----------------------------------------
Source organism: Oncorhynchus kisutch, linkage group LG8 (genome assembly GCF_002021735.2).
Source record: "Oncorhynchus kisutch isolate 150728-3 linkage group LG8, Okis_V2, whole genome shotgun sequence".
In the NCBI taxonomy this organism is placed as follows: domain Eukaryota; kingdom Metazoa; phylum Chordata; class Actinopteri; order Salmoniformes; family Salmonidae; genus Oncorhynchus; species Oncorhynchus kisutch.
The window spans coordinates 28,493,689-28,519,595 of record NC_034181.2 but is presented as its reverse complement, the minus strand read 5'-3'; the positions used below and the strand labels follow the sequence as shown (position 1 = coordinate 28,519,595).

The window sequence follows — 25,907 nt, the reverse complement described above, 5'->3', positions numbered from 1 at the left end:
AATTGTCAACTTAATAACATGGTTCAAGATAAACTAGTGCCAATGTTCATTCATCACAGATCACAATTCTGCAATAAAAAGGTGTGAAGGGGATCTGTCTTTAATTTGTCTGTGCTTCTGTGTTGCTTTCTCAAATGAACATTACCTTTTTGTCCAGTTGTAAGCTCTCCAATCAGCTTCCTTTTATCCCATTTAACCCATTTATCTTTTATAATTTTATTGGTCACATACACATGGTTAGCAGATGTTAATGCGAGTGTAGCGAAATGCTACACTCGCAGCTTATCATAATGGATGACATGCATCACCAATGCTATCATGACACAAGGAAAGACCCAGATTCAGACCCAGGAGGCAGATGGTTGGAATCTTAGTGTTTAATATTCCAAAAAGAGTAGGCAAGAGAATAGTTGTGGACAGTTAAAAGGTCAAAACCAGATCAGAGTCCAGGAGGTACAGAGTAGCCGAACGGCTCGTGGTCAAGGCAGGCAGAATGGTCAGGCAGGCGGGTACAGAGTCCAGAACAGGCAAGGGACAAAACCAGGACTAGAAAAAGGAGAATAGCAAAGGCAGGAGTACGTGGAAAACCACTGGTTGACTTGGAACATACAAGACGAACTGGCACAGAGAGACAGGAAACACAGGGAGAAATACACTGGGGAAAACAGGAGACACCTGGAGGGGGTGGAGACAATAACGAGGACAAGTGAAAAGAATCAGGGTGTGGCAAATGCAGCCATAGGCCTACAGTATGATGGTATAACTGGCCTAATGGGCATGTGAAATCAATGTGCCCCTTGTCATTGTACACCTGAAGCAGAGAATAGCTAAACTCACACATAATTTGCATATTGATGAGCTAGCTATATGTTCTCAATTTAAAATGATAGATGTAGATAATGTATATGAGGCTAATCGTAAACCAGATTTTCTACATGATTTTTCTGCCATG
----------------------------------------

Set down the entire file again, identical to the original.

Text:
Source organism: Oncorhynchus kisutch, linkage group LG8 (genome assembly GCF_002021735.2).
Source record: "Oncorhynchus kisutch isolate 150728-3 linkage group LG8, Okis_V2, whole genome shotgun sequence".
In the NCBI taxonomy this organism is placed as follows: domain Eukaryota; kingdom Metazoa; phylum Chordata; class Actinopteri; order Salmoniformes; family Salmonidae; genus Oncorhynchus; species Oncorhynchus kisutch.
The window spans coordinates 28,493,689-28,519,595 of record NC_034181.2 but is presented as its reverse complement, the minus strand read 5'-3'; the positions used below and the strand labels follow the sequence as shown (position 1 = coordinate 28,519,595).

The window sequence follows — 25,907 nt, the reverse complement described above, 5'->3', positions numbered from 1 at the left end:
AATTGTCAACTTAATAACATGGTTCAAGATAAACTAGTGCCAATGTTCATTCATCACAGATCACAATTCTGCAATAAAAAGGTGTGAAGGGGATCTGTCTTTAATTTGTCTGTGCTTCTGTGTTGCTTTCTCAAATGAACATTACCTTTTTGTCCAGTTGTAAGCTCTCCAATCAGCTTCCTTTTATCCCATTTAACCCATTTATCTTTTATAATTTTATTGGTCACATACACATGGTTAGCAGATGTTAATGCGAGTGTAGCGAAATGCTACACTCGCAGCTTATCATAATGGATGACATGCATCACCAATGCTATCATGACACAAGGAAAGACCCAGATTCAGACCCAGGAGGCAGATGGTTGGAATCTTAGTGTTTAATATTCCAAAAAGAGTAGGCAAGAGAATAGTTGTGGACAGTTAAAAGGTCAAAACCAGATCAGAGTCCAGGAGGTACAGAGTAGCCGAACGGCTCGTGGTCAAGGCAGGCAGAATGGTCAGGCAGGCGGGTACAGAGTCCAGAACAGGCAAGGGACAAAACCAGGACTAGAAAAAGGAGAATAGCAAAGGCAGGAGTACGTGGAAAACCACTGGTTGACTTGGAACATACAAGACGAACTGGCACAGAGAGACAGGAAACACAGGGAGAAATACACTGGGGAAAACAGGAGACACCTGGAGGGGGTGGAGACAATAACGAGGACAAGTGAAAAGAATCAGGGTGTGGCAAATGCAGCCATAGGCCTACAGTATGATGGTATAACTGGCCTAATGGGCATGTGAAATCAATGTGCCCCTTGTCATTGTACACCTGAAGCAGAGAATAGCTAAACTCACACATAATTTGCATATTGATGAGCTAGCTATATGTTCTCAATTTAAAATGATAGATGTAGATAATGTATATGAGGCTAATCGTAAACCAGATTTTCTACATGATTTTTCTGCCATG